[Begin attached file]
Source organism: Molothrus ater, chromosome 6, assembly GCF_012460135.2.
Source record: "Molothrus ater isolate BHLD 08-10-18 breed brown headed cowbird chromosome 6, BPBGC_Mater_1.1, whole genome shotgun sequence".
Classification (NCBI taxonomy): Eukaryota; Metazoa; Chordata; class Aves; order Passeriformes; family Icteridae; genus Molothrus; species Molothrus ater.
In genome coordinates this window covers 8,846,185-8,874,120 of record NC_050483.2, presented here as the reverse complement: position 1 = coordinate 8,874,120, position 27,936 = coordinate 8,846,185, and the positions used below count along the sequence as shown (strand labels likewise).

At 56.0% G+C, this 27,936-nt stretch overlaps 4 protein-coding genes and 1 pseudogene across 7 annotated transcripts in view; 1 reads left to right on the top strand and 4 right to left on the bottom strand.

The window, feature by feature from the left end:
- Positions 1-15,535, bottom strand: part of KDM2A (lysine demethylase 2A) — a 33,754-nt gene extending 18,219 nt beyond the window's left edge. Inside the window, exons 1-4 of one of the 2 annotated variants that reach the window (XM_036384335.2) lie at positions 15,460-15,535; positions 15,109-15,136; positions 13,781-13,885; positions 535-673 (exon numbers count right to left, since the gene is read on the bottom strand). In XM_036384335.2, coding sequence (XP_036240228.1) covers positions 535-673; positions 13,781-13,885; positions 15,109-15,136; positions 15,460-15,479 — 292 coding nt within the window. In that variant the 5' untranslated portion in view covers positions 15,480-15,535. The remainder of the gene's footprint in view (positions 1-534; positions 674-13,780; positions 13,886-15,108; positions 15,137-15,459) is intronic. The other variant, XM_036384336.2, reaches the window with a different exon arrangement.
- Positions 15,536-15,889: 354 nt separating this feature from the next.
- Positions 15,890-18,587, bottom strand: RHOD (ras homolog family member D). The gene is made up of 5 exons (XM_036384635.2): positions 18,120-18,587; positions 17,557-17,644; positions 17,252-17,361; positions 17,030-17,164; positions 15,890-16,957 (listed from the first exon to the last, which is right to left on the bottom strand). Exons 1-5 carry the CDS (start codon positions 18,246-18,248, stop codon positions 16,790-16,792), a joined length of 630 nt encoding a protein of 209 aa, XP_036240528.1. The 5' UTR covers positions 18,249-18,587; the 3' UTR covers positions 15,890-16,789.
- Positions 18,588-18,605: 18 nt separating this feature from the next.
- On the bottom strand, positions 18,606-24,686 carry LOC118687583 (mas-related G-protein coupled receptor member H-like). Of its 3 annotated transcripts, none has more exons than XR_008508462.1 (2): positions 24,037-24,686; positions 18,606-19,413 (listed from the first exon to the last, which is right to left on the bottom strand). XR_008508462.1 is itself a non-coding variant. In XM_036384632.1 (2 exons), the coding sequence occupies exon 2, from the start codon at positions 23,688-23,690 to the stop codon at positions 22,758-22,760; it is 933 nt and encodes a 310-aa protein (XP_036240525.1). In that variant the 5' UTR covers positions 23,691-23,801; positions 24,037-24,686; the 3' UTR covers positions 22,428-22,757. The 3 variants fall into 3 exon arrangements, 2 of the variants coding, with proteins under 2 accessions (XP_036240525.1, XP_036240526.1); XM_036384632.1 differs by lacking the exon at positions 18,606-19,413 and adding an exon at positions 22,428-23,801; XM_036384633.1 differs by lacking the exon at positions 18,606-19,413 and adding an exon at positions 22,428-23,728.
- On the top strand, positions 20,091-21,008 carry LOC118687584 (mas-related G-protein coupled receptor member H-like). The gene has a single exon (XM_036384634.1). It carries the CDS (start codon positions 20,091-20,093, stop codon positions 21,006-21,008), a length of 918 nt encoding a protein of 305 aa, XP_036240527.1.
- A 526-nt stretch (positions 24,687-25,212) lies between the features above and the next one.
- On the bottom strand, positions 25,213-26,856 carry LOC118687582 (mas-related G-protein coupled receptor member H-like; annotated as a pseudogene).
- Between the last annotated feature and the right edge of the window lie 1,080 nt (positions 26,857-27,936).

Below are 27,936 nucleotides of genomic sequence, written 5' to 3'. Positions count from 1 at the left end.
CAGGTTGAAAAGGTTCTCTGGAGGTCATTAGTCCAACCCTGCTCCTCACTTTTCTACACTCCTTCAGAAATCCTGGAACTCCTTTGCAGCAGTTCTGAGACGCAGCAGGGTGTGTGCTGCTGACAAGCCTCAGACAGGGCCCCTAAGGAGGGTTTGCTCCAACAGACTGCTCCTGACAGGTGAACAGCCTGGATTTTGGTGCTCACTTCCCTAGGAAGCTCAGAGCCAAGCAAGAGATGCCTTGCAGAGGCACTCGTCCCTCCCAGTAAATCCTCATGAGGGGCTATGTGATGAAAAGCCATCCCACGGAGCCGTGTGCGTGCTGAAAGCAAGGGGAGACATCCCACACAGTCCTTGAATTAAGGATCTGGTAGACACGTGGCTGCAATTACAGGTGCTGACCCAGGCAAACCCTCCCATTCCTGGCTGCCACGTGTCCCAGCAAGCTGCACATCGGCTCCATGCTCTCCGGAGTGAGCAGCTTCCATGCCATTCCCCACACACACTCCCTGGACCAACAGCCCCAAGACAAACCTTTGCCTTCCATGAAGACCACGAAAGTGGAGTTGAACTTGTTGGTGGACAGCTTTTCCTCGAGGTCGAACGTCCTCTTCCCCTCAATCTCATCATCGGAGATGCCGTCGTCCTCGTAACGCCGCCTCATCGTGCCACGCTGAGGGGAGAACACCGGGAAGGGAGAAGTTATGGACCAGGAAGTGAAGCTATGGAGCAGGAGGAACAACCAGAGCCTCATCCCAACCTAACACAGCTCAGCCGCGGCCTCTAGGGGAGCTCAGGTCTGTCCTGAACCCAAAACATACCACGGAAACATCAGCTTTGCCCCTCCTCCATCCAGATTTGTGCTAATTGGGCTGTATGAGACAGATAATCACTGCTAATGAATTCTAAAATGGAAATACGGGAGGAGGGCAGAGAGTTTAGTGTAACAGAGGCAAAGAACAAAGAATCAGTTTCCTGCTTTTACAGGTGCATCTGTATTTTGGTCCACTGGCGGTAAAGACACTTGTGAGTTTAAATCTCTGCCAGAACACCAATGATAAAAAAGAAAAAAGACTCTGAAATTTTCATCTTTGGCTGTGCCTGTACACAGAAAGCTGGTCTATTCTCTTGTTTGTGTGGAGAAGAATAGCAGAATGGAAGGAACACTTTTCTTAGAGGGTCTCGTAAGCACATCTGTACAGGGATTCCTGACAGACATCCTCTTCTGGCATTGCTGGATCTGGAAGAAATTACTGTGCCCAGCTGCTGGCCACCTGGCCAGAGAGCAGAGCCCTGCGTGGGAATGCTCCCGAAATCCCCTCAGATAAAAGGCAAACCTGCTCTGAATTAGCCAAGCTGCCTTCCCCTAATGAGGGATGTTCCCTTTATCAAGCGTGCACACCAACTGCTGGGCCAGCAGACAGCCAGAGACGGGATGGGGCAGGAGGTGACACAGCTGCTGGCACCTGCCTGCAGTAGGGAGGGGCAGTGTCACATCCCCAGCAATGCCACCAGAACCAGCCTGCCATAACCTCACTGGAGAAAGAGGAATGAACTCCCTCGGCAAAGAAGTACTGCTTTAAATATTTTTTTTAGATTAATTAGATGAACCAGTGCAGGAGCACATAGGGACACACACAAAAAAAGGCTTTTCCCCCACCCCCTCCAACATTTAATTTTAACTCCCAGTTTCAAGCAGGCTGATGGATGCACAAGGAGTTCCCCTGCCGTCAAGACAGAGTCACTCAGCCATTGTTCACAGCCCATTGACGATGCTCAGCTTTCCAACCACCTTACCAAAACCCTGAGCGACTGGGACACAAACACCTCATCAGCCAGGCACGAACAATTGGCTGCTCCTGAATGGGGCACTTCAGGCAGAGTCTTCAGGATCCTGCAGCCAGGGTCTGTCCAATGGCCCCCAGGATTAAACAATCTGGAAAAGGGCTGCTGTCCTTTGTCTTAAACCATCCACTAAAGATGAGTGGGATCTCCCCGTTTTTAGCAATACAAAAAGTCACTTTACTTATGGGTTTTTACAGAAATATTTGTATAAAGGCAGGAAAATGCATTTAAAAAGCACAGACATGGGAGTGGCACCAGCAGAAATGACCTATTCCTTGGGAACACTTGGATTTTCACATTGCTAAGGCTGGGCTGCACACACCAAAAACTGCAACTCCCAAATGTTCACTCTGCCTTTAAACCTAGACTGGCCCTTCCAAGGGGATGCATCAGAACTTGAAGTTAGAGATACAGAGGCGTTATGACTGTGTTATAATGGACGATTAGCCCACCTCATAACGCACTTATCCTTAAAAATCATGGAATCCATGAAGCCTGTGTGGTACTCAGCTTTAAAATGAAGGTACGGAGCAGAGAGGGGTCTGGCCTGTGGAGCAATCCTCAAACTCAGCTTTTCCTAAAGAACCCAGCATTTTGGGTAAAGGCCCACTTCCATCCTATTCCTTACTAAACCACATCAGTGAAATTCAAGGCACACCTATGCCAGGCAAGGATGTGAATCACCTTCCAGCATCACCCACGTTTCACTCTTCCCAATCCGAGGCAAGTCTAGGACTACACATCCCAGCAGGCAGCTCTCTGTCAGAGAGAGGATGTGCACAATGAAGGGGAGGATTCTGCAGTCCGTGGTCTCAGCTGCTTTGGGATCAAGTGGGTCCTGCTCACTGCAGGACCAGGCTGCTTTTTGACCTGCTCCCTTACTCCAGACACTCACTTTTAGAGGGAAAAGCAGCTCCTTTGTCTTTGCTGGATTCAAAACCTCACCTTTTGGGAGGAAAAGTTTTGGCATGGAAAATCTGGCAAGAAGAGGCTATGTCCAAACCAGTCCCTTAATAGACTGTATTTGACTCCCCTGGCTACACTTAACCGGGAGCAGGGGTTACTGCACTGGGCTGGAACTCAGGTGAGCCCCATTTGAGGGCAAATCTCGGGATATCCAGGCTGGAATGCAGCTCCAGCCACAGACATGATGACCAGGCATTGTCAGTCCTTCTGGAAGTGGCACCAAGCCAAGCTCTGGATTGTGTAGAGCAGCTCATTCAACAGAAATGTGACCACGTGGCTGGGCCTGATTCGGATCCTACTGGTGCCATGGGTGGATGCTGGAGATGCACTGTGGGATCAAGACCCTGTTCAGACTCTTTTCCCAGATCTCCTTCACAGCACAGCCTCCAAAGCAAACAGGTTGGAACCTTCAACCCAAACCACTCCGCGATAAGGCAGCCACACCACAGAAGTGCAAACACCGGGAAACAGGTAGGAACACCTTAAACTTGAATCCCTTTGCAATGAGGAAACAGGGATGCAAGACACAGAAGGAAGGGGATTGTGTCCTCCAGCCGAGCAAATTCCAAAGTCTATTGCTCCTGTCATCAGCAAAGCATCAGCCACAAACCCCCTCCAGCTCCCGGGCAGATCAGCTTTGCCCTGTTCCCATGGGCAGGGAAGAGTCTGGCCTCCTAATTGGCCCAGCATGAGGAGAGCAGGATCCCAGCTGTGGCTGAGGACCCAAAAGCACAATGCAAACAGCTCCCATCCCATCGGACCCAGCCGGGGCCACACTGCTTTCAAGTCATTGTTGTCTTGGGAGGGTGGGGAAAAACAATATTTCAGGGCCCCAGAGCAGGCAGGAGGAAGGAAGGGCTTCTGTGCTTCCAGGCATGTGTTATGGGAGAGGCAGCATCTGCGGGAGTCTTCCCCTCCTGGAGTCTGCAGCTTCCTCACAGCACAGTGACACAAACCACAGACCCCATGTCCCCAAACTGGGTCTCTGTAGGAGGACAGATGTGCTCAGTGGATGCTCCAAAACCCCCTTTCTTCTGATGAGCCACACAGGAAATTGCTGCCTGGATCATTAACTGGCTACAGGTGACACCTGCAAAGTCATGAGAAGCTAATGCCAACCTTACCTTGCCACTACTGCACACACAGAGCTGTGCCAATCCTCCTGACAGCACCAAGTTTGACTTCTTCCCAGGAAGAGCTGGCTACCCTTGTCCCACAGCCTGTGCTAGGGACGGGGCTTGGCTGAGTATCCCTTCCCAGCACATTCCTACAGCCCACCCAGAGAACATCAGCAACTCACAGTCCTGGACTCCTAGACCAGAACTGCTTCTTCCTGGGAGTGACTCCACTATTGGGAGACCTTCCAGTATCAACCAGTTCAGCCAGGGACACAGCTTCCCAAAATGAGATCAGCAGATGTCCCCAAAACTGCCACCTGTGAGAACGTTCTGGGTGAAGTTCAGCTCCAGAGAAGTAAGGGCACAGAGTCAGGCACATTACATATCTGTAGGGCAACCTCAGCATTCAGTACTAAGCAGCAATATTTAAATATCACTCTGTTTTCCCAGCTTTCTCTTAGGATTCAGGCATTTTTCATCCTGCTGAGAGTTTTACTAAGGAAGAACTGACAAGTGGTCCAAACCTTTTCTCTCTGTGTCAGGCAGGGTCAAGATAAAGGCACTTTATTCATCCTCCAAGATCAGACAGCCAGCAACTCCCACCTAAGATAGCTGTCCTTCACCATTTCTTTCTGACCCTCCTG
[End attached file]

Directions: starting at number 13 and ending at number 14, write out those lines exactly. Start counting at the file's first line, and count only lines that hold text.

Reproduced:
- A 526-nt stretch (positions 24,687-25,212) lies between the features above and the next one.
- On the bottom strand, positions 25,213-26,856 carry LOC118687582 (mas-related G-protein coupled receptor member H-like; annotated as a pseudogene).